The Flagellation by Caravaggio (1607, detail)The Flagellation (1607, detail pictured right) is one of fifteen paintings at the National Gallery charting Caravaggio's Final Years. The exhibition focuses on the last, exiled years of the fugitive Italian painter's life - following his flight from Rome after killing a man in a duel - and explores the mature and compelling style he developed immediately before his death in 1610. Runs to 22 May.
Web: National Gallery

Monet's Charing Cross Bridge in overcast light Tate Britain's Turner Whistler Monet traces the dialogue between three of the great 19th century European artists and the links between their art. This blockbuster of a show features 100 paintings, watercolours, prints and pastels, many of them concentrating on river views and London waterscapes such as Monet's Charing Cross Bridge in overcast light (pictured). Runs to 15 May.
Tate Britain
/ See our special report here

Landscape 704, 2003, by John Virtue (detail)National Gallery Associate Artist John Virtue's take on the London cityscape is remarkable: soot-blackened buildings emerge in silhouette against a dark, elemental skyline in a manner that recalls Turner and other painters of the great European landscape tradition. His London Paintings take in views of St Paul's Cathedral, the city and Trafalgar Square from the roof of Somerset House and the National Gallery itself. Unmissable. Runs to 5 June with a supporting exhibition of drawings and sketches, also to 5 June, at the Courtauld Institute, Somerset House WC2.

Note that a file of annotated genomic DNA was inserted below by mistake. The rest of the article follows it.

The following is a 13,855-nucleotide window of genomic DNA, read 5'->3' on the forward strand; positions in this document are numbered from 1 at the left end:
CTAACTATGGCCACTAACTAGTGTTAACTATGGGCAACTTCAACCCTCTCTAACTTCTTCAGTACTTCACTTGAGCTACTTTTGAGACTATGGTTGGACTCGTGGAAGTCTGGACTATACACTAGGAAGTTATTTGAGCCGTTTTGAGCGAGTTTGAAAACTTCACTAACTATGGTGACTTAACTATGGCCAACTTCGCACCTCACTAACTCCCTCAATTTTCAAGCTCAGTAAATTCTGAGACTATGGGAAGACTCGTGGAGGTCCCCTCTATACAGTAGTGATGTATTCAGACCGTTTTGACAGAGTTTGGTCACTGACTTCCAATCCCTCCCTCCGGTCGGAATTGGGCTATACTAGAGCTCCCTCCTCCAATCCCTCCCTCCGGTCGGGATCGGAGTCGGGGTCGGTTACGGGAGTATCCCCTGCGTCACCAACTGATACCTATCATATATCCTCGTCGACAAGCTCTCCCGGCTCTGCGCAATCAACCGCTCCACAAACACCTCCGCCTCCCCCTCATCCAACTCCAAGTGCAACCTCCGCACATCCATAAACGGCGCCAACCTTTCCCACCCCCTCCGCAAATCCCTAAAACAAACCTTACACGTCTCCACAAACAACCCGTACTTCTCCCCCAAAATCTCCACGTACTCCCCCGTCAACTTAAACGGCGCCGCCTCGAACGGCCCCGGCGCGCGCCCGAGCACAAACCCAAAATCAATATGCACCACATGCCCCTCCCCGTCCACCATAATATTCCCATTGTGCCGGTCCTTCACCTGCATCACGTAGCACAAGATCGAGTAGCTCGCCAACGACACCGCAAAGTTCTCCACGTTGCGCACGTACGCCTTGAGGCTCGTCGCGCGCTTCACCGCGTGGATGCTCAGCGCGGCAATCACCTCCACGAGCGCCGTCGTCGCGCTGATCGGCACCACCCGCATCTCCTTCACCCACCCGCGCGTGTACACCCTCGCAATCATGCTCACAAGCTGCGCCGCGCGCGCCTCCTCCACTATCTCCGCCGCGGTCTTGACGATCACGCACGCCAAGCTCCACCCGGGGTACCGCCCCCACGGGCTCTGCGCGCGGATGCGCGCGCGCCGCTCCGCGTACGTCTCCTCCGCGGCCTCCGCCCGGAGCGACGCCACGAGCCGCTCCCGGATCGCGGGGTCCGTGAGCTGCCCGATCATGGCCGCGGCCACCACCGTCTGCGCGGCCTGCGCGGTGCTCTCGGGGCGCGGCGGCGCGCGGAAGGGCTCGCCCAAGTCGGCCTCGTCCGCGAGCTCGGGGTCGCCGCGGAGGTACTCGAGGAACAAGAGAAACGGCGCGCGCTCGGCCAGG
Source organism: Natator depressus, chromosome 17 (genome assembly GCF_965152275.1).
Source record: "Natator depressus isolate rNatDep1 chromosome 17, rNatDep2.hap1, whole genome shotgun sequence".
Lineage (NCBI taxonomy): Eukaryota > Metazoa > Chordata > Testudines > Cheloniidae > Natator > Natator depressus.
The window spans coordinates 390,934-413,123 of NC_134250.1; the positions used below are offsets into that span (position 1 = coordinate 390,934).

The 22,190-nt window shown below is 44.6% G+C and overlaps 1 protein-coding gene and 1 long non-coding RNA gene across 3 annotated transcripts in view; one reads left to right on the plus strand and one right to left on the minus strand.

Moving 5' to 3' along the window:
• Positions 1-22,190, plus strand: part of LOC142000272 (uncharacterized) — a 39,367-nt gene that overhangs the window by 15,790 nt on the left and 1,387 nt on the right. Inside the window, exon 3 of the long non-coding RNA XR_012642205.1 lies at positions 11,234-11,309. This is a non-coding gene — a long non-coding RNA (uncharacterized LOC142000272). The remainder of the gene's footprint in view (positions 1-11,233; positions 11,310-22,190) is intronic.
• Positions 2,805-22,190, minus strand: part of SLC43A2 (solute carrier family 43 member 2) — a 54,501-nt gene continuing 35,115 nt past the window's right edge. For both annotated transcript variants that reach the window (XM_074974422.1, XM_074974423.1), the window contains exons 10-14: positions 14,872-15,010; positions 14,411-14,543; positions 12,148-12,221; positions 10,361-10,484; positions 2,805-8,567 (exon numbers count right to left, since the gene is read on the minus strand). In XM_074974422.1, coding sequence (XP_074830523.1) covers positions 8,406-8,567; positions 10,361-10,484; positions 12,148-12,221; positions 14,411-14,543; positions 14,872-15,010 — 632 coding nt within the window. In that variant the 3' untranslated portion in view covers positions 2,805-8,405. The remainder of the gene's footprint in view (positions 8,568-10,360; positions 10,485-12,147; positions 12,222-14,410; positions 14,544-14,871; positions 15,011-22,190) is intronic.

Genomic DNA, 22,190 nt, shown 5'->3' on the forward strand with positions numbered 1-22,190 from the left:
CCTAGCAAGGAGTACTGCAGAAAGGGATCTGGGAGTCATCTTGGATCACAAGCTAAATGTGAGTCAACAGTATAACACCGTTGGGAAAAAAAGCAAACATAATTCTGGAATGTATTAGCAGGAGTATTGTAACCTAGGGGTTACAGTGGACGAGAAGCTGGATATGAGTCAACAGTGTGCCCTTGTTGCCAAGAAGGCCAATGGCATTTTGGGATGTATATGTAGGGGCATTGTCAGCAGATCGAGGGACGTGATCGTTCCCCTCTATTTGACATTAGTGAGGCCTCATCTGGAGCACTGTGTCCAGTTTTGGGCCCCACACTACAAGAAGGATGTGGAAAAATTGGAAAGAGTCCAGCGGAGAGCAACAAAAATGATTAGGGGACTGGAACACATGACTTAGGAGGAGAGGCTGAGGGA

Web: National Gallery

Bullet BoyGun culture goes under the microscope in Bullet Boy, Saul Dibb's powerful and moving directorial debut. Ashley Walters (aka So Solid Crew's Asher D) and newcomer Luke Fraser deliver compelling performances in this low-budget British drama, about a freshly-released jailbird who struggles to go straight on the mean streets of Hackney. On paper the clichés stack up; on celluloid the movie delivers an all-too-believable message about the impact of firearms on a family.
Watch a video report on Bullet Boy here

A huge hit in its native France, period drama The Chorus sticks to a familiar songsheet: the one where a kindly teacher slowly but very surely wins over his urchin pupils. Centred on the soaring sound of a boys' choir, this Oscar nominee may be a school of schlock, but if you're willing to submit, it'll charm your ears and toast your cockles.

5X2Two people, five moments from a marriage told in reverse: there's a neat simplicity to 5x2, François Ozon's chamber piece about modern relationships. Beginning with Gilles (Stéphane Freiss) and Marion (Valéria Bruni-Tedeschi, pictured) as they sign their divorce papers then 'backtracking' back to key moments in their life together, this is a slyly ironic take on affairs of the heart. Like Irreversible - but without the jolts - it's proof that time does indeed destroy all things.

Technology makes new leaps in Chris Wedge's animated coming-of-age yarn Robots. From the people who brought you Ice Age comes a fully realised and seductive futuristic world like the best Meccano Set ever imaginable. Ewan McGregor lends his voice to humble bot Rodney Copperbottom who negotiates the big smoke of Robot City to find his fortune, with the help of Robin Williams, Jim Broadbent and Halle Berry.
Owen WilsonOnly The Beatles' Yellow Submarine (1968) equals The Life Aquatic With Steve Zissou for brilliant, psychedelic surrealism. Bill Murray lends a sobering edge to Wes Anderson's vividly imagined tale of a washed-up oceanographer hunting a mythical shark while struggling to make a human connection with his long-lost son Ned, played by Owen Wilson (pictured). It will have you thoroughly immersed.
Read a review and selection of comments here